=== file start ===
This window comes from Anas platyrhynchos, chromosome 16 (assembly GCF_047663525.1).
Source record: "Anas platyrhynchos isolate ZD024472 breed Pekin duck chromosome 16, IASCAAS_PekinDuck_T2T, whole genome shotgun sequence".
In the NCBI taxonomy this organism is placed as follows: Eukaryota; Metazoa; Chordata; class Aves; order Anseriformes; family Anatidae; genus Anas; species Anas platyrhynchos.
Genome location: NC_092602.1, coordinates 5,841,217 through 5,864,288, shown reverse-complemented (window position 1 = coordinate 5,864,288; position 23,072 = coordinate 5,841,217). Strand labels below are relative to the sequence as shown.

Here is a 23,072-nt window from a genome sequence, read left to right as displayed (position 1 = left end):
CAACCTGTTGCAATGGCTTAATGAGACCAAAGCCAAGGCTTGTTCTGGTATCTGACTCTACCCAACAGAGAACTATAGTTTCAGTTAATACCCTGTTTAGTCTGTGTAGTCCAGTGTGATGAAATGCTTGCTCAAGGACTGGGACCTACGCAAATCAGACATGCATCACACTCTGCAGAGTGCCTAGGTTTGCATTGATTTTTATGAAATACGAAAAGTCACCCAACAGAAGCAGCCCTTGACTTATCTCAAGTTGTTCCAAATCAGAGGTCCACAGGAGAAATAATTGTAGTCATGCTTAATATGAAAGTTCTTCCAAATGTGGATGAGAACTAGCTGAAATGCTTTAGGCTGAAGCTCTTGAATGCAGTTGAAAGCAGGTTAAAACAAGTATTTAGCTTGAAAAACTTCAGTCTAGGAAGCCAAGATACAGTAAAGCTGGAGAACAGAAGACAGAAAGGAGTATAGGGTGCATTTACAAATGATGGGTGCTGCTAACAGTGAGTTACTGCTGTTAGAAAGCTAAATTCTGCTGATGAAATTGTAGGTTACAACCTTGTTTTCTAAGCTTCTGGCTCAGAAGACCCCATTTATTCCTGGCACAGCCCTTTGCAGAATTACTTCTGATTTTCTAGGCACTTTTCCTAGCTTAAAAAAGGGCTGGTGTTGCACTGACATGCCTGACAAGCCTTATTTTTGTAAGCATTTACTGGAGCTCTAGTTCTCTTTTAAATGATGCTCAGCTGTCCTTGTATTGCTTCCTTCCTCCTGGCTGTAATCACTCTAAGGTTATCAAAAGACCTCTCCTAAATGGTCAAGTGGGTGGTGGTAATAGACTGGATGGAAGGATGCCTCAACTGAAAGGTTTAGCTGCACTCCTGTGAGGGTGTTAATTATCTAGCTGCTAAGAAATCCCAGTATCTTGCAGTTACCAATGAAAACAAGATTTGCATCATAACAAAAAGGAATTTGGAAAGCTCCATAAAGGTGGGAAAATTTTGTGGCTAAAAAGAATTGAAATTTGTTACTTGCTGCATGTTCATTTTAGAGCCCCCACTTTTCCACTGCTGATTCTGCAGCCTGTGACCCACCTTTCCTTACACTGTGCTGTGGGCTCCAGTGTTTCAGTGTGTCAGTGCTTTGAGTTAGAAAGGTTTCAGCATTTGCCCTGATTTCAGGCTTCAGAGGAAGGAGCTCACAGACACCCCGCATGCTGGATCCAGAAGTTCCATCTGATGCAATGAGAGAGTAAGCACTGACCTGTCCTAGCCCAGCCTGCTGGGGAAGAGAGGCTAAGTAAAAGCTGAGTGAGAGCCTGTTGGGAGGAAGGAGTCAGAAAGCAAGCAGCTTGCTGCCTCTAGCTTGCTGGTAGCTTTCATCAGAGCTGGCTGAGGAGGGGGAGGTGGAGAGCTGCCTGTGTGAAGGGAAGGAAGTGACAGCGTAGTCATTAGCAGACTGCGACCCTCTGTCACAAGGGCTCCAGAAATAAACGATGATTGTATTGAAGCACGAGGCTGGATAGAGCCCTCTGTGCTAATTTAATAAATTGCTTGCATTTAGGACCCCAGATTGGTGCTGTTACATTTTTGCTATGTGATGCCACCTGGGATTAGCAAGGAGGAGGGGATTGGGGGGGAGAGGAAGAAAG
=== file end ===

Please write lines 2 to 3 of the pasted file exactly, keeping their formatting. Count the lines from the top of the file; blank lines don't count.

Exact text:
Source record: "Anas platyrhynchos isolate ZD024472 breed Pekin duck chromosome 16, IASCAAS_PekinDuck_T2T, whole genome shotgun sequence".
In the NCBI taxonomy this organism is placed as follows: Eukaryota; Metazoa; Chordata; class Aves; order Anseriformes; family Anatidae; genus Anas; species Anas platyrhynchos.